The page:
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FEATURE – Utilization is the new green measure for data centre IT efficiency

June 26, 2013 - The data centres that keep our digital lives humming have recently become synonymous with digital sprawl and huge energy waste. How did we get here?


June 26, 2013
By David Drury IBM Canada

Two connected answers: cheap energy and commodity computers.

As demand for more digital connectivity, storage, and speed skyrocketed during the past two decades, companies scrambled to keep up, furiously piling ever cheaper and more powerful, but also inefficient, computers into data centres worldwide.

In our rush to respond to an always on, always connected world, to a tweeting, texting, video uploading frenzy, we handed ourselves a Pandora’s box, which is data centres that are massively inefficient.

The rising energy bill at these data centres—some of which use more electricity than their corporate manufacturing or other key business operations—isn’t the only problem.

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Just as crucially, these energy-hogging systems are tying up money that companies could use to start new businesses or make themselves more competitive. More than 70% of the average corporate IT budget is spent on basic operations and maintenance, according to a survey of data centre experts and managers from IDC commissioned by IBM.

In fact, only 21% of data centres surveyed operate at the highest level of efficiency. But these companies are able to spend 50% more of their IT resources on new projects, according to the survey.

How do we fix this problem and help companies deliver new innovative projects? Counter intuitively, energy efficiency is a smaller part of the solution.

The real problem is utilization. It’s not about measuring energy used; it’s about measuring the amount of work performed from the energy used. Because the industry could actually keep pushing efficiency as it has been doing, with novel cooling systems and software that slashes wasted power. But what good are highly efficient servers and data centres if they’re only being used between 5% and 12% of the time?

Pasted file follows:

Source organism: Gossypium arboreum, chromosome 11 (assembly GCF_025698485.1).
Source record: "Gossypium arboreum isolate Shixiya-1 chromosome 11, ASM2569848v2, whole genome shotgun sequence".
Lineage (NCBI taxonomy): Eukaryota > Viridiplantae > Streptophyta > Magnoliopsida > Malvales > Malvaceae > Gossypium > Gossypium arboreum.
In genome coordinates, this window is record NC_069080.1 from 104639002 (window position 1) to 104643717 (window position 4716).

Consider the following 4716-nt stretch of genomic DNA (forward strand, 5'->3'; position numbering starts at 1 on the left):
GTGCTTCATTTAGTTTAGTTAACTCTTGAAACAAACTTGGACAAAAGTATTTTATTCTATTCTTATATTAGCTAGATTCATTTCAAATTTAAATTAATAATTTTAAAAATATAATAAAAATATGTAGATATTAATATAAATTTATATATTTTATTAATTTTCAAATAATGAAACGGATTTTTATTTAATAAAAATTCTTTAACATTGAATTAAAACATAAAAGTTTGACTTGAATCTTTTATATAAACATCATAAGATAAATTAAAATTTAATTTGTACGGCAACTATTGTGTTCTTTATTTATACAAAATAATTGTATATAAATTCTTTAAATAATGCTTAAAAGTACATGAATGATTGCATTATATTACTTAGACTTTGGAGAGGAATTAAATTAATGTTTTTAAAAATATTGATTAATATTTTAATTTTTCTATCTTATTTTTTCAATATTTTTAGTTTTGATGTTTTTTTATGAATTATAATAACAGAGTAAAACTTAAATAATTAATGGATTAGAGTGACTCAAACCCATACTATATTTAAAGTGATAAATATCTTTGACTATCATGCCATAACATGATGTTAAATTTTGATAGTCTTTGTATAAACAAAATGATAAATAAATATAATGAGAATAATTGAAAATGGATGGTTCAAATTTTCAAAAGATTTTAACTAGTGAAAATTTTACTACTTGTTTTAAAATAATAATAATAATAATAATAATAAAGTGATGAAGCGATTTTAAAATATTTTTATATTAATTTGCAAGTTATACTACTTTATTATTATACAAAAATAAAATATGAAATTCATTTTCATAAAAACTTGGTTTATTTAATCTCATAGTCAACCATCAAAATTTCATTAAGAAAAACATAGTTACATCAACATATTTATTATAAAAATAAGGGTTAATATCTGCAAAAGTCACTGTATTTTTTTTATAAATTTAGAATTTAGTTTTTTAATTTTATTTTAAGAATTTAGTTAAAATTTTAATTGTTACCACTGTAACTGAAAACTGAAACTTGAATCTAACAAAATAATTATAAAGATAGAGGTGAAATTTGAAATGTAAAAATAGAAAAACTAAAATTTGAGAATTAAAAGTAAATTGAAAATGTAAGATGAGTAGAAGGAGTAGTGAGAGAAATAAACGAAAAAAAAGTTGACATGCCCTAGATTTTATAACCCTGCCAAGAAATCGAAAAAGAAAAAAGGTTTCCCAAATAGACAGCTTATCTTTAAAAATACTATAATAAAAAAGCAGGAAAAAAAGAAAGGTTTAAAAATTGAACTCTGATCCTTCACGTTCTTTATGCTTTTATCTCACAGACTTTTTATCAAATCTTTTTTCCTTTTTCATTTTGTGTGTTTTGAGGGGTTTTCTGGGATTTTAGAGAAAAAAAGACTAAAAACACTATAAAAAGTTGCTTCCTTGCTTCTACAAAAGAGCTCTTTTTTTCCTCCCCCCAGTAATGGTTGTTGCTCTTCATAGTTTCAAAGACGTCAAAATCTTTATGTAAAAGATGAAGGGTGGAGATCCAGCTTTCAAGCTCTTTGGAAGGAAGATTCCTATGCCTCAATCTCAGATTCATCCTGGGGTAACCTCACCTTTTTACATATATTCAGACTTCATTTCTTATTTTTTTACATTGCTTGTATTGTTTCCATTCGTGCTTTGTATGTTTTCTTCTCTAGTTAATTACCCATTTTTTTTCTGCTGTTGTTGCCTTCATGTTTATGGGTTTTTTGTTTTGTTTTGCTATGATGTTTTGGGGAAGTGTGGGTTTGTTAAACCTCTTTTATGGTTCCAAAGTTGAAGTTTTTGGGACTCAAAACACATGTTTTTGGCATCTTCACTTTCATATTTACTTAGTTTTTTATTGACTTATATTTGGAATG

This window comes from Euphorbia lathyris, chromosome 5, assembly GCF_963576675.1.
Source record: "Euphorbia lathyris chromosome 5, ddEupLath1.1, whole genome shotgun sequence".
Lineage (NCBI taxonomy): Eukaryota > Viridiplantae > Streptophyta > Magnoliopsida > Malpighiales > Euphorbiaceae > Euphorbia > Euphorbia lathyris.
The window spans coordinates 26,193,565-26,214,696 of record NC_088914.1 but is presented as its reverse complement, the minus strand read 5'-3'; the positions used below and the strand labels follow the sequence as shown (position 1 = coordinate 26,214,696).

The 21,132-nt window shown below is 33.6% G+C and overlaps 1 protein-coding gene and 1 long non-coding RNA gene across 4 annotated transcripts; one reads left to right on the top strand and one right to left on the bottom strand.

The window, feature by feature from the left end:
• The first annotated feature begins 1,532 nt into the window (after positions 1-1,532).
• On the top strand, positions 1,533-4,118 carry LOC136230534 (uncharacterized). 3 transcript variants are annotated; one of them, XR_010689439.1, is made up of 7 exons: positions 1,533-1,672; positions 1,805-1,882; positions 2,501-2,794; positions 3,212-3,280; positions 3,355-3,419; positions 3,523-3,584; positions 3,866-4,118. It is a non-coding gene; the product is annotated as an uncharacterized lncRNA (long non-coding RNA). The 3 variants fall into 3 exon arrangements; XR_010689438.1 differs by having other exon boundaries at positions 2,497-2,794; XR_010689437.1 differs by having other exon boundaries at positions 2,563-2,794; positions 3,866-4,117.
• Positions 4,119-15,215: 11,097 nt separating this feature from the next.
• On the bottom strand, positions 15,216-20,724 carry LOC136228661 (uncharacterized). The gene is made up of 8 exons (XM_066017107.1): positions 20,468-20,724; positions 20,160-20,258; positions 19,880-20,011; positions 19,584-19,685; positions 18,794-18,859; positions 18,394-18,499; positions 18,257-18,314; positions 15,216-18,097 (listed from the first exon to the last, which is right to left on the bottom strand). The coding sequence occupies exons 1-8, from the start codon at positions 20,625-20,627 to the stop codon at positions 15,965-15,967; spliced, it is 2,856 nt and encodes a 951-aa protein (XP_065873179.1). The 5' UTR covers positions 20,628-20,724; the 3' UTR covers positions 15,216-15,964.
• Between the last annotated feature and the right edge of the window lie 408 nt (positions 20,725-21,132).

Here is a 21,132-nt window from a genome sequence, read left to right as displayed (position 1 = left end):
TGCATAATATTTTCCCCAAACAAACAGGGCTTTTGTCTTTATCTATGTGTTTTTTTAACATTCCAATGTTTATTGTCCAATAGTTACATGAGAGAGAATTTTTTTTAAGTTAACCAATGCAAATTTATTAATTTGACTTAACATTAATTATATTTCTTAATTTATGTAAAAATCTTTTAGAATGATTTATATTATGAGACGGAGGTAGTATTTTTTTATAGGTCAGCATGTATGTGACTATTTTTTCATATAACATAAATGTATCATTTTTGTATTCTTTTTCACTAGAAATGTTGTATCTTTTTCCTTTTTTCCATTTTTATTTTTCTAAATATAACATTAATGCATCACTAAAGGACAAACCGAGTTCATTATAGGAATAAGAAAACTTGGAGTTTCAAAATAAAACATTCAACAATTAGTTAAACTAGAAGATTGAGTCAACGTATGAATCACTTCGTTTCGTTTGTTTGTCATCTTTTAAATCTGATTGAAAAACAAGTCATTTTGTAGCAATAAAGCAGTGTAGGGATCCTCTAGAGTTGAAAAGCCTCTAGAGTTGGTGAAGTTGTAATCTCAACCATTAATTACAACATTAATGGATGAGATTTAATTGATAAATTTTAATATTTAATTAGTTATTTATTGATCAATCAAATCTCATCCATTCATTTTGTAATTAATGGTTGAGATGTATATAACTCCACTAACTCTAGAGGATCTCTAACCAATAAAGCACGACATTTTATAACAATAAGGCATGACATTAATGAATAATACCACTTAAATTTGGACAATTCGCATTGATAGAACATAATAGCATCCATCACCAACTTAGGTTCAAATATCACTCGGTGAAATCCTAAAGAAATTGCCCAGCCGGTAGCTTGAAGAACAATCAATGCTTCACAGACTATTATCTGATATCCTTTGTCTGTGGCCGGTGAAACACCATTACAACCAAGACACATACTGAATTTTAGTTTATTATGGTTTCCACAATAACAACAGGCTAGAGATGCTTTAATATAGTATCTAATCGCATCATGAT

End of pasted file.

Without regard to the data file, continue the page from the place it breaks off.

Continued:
That’s the reality. Because we overbuilt data centres using inefficient commodity servers, most of the servers in those buildings simply sit idle most of the time. The value costs alone are staggering. For example, if you pay $4,000 for a server and it’s only 15% utilized, you get $600 worth of value from its usable capacity. A similarly priced server that is 75% utilized obtains $3,000 of value.

We can solve this, but it means overcoming one big hurdle: entrenched habits.

In the past, we overbuilt because that was what we needed to do initially in the industry, because servers couldn’t handle the loads, the multiple applications, and the spikes in traffic. We over provisioned because we couldn’t effectively track and analyze in real-time what was happening within our centres.

But that’s simply no longer the case. Technology has moved ahead of conventional thinking. Sticking to the habit of overbuilding is a waste of money and isn’t sustainable for the future.

The first step we’ve seen companies take is consolidation and virtualization, which makes more efficient use of computers by shifting work among machines.

For example, last year IBM’s Ottawa lab site conducted a virtualization project using modern machines. The team consolidated 400 aged, legacy systems into eight. What once covered the span of a football field now takes up the same amount of space as a refrigerator. Surplus space has been turned into collaborative meeting areas and additional workspaces. This initiative earned an Ottawa Hydro RetroFit Program award and also saved more than $80,000 and 802,812 kWh over a 12 month period or enough energy to power a small neighbourhood.